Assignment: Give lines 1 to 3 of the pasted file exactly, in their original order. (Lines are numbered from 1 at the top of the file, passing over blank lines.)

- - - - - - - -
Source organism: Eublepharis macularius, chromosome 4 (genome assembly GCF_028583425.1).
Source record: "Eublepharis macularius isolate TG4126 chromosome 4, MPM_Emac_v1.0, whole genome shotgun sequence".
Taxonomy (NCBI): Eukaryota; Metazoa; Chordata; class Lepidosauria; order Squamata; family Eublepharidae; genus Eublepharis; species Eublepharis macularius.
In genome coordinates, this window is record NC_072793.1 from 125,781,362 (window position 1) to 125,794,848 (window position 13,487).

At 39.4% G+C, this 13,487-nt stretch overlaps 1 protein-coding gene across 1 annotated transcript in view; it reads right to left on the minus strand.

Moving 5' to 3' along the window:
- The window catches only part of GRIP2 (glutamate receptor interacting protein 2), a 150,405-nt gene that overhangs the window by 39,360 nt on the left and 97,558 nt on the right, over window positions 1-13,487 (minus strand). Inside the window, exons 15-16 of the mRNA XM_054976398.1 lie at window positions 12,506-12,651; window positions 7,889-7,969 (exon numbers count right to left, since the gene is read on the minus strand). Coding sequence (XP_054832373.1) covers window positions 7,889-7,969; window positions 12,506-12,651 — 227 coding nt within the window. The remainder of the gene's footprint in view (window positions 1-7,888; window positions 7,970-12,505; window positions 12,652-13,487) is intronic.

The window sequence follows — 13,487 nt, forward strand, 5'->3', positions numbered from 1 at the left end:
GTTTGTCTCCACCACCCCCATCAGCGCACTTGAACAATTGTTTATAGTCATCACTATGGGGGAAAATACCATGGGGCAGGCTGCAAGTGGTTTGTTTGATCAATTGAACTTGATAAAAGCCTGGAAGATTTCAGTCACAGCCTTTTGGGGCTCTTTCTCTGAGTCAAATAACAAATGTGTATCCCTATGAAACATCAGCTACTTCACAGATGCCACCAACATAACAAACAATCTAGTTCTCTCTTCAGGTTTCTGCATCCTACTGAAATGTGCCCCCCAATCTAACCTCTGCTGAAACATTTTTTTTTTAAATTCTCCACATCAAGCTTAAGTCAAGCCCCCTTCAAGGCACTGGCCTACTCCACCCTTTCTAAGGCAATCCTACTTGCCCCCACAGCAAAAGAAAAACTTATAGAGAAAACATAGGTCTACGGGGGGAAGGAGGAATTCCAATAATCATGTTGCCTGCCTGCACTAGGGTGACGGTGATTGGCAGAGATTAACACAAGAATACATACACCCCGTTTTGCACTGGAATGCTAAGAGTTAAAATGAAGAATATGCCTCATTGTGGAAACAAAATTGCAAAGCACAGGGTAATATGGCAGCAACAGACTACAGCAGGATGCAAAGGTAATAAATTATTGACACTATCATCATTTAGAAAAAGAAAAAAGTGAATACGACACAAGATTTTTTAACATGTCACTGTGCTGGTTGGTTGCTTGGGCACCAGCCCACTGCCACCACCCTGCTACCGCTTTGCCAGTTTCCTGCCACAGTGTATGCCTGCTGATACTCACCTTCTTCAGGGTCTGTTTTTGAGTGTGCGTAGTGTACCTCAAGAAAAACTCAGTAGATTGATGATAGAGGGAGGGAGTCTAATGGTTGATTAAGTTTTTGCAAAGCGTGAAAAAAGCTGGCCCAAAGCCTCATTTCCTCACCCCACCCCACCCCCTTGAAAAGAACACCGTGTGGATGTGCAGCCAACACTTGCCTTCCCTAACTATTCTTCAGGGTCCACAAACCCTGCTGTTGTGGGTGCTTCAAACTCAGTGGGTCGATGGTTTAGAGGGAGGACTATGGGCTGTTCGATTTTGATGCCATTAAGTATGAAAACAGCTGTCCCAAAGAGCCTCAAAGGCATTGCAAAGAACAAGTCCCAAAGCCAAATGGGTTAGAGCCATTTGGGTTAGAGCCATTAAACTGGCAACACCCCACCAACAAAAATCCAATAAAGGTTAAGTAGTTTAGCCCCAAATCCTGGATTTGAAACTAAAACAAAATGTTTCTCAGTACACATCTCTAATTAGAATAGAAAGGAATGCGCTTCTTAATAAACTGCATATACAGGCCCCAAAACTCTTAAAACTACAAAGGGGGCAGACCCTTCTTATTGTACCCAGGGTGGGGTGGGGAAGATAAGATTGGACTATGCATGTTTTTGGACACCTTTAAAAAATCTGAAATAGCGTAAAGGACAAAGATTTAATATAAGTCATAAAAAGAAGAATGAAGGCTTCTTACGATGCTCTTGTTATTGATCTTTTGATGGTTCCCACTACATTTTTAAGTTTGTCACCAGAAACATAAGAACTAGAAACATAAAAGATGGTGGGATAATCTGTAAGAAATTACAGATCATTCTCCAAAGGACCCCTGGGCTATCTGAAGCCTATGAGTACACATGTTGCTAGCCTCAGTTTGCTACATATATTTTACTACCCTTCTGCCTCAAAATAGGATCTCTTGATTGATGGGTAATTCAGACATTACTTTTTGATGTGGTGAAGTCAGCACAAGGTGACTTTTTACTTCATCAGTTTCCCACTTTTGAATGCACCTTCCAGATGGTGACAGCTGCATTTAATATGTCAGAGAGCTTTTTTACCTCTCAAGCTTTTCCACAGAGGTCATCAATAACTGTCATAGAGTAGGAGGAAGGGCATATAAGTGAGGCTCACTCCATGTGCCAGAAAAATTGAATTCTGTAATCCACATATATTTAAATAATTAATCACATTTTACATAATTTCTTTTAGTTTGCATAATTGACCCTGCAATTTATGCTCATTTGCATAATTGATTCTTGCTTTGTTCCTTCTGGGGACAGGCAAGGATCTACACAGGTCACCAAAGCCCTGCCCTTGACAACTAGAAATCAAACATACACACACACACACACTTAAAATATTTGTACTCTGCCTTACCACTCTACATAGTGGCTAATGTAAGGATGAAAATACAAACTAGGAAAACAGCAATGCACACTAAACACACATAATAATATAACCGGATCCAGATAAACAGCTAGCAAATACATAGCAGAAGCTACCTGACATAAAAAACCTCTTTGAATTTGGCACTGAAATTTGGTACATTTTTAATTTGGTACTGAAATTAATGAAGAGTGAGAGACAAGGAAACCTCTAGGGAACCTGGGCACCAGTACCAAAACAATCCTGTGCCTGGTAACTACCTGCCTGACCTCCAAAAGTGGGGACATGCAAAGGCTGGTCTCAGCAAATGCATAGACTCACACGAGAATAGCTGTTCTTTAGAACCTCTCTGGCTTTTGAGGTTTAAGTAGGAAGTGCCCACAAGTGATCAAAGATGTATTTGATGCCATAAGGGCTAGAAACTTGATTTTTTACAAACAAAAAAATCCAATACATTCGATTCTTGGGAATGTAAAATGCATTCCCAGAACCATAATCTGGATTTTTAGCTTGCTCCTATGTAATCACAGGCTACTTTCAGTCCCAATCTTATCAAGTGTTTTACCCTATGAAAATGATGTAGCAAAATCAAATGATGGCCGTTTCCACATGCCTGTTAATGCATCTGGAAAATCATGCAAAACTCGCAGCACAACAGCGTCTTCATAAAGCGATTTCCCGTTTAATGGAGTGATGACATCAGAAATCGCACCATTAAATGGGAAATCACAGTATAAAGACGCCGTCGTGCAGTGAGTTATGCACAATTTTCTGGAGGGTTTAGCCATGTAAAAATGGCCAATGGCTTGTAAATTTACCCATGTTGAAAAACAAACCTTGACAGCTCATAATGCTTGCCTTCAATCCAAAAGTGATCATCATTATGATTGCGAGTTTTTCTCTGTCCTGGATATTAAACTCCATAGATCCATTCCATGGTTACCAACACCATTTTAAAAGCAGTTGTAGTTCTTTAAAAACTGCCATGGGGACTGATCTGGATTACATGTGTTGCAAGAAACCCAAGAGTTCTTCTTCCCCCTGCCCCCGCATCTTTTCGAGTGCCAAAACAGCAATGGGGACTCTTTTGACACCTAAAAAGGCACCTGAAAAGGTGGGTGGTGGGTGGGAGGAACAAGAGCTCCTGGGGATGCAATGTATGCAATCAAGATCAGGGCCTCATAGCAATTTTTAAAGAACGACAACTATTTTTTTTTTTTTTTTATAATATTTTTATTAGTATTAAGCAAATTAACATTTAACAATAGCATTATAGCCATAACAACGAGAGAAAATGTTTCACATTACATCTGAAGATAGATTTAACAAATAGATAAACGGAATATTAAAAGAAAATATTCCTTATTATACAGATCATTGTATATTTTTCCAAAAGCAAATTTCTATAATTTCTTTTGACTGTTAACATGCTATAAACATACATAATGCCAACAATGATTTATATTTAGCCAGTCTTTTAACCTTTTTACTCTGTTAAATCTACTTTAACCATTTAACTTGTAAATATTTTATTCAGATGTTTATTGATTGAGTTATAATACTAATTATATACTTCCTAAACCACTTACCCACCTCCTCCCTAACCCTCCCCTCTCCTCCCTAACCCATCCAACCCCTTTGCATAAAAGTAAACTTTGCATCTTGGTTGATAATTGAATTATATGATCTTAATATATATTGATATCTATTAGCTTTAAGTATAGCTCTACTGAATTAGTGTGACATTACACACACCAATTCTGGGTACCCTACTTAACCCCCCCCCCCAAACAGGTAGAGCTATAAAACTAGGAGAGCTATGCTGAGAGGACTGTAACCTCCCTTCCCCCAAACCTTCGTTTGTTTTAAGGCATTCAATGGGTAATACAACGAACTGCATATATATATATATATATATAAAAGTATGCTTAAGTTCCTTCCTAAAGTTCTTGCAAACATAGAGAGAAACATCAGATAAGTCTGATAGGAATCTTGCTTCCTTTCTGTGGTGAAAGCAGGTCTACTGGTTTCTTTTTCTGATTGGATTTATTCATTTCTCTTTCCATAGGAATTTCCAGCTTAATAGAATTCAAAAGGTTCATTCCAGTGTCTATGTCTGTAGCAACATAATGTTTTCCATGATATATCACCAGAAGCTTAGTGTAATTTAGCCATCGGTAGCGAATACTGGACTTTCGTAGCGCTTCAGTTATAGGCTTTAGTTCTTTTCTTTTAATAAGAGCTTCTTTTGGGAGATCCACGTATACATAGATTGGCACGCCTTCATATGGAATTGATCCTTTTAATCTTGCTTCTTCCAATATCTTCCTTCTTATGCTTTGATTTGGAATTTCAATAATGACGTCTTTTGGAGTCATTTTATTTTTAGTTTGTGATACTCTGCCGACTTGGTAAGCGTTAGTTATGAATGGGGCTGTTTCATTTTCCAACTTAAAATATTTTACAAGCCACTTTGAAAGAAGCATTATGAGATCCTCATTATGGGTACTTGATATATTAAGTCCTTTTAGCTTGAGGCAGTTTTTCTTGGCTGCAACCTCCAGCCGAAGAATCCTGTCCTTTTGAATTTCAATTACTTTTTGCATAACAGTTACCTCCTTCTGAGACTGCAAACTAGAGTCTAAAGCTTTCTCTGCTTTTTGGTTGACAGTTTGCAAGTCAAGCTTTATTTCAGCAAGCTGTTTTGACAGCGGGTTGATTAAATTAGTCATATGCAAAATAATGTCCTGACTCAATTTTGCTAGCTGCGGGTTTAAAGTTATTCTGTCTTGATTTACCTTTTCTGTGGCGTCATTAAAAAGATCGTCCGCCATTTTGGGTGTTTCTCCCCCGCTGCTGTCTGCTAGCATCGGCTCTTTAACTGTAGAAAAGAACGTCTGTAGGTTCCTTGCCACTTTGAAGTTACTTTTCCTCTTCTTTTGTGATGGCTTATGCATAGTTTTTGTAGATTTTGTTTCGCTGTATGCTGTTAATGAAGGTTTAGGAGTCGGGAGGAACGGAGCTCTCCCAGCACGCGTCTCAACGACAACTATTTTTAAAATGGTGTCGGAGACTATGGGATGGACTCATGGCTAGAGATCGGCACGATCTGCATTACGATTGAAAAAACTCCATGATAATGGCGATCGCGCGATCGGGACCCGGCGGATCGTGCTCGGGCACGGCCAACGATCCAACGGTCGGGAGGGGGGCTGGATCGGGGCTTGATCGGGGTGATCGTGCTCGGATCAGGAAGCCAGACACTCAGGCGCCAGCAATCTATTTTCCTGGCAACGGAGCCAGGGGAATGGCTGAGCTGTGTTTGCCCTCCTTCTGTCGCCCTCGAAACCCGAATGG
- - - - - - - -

Source organism: Eublepharis macularius, chromosome 4 (genome assembly GCF_028583425.1).
Source record: "Eublepharis macularius isolate TG4126 chromosome 4, MPM_Emac_v1.0, whole genome shotgun sequence".
Taxonomy (NCBI): Eukaryota; Metazoa; Chordata; class Lepidosauria; order Squamata; family Eublepharidae; genus Eublepharis; species Eublepharis macularius.